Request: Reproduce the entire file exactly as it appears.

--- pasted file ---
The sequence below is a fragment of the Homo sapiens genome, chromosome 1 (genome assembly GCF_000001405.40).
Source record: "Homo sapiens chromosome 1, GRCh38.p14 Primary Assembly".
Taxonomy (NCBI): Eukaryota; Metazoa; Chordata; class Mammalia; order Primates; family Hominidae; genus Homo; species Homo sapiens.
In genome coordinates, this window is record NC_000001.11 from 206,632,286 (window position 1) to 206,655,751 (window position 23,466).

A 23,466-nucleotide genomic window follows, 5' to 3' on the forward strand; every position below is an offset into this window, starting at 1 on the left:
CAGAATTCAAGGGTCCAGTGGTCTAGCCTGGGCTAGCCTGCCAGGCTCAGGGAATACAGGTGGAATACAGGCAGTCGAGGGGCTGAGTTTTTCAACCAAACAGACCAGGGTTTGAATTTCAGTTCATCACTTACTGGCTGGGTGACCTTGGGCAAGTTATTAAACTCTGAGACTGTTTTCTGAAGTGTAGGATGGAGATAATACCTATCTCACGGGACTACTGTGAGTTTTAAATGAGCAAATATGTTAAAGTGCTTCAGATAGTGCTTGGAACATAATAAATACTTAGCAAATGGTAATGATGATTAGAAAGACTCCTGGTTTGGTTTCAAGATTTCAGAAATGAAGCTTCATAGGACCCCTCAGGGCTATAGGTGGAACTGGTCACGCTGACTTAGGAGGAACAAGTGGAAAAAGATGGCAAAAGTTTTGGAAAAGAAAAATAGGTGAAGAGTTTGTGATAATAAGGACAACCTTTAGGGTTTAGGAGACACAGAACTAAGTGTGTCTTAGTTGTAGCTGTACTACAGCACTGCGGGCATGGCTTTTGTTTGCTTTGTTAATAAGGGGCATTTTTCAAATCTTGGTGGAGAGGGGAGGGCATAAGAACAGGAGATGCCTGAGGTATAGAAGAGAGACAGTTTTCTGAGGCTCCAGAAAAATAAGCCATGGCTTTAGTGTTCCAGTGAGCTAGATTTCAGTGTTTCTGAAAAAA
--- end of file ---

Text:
The sequence below is a fragment of the Homo sapiens genome, chromosome 1 (genome assembly GCF_000001405.40).
Source record: "Homo sapiens chromosome 1, GRCh38.p14 Primary Assembly".
Taxonomy (NCBI): Eukaryota; Metazoa; Chordata; class Mammalia; order Primates; family Hominidae; genus Homo; species Homo sapiens.
In genome coordinates, this window is record NC_000001.11 from 206,632,286 (window position 1) to 206,655,751 (window position 23,466).

A 23,466-nucleotide genomic window follows, 5' to 3' on the forward strand; every position below is an offset into this window, starting at 1 on the left:
CAGAATTCAAGGGTCCAGTGGTCTAGCCTGGGCTAGCCTGCCAGGCTCAGGGAATACAGGTGGAATACAGGCAGTCGAGGGGCTGAGTTTTTCAACCAAACAGACCAGGGTTTGAATTTCAGTTCATCACTTACTGGCTGGGTGACCTTGGGCAAGTTATTAAACTCTGAGACTGTTTTCTGAAGTGTAGGATGGAGATAATACCTATCTCACGGGACTACTGTGAGTTTTAAATGAGCAAATATGTTAAAGTGCTTCAGATAGTGCTTGGAACATAATAAATACTTAGCAAATGGTAATGATGATTAGAAAGACTCCTGGTTTGGTTTCAAGATTTCAGAAATGAAGCTTCATAGGACCCCTCAGGGCTATAGGTGGAACTGGTCACGCTGACTTAGGAGGAACAAGTGGAAAAAGATGGCAAAAGTTTTGGAAAAGAAAAATAGGTGAAGAGTTTGTGATAATAAGGACAACCTTTAGGGTTTAGGAGACACAGAACTAAGTGTGTCTTAGTTGTAGCTGTACTACAGCACTGCGGGCATGGCTTTTGTTTGCTTTGTTAATAAGGGGCATTTTTCAAATCTTGGTGGAGAGGGGAGGGCATAAGAACAGGAGATGCCTGAGGTATAGAAGAGAGACAGTTTTCTGAGGCTCCAGAAAAATAAGCCATGGCTTTAGTGTTCCAGTGAGCTAGATTTCAGTGTTTCTGAAAAAA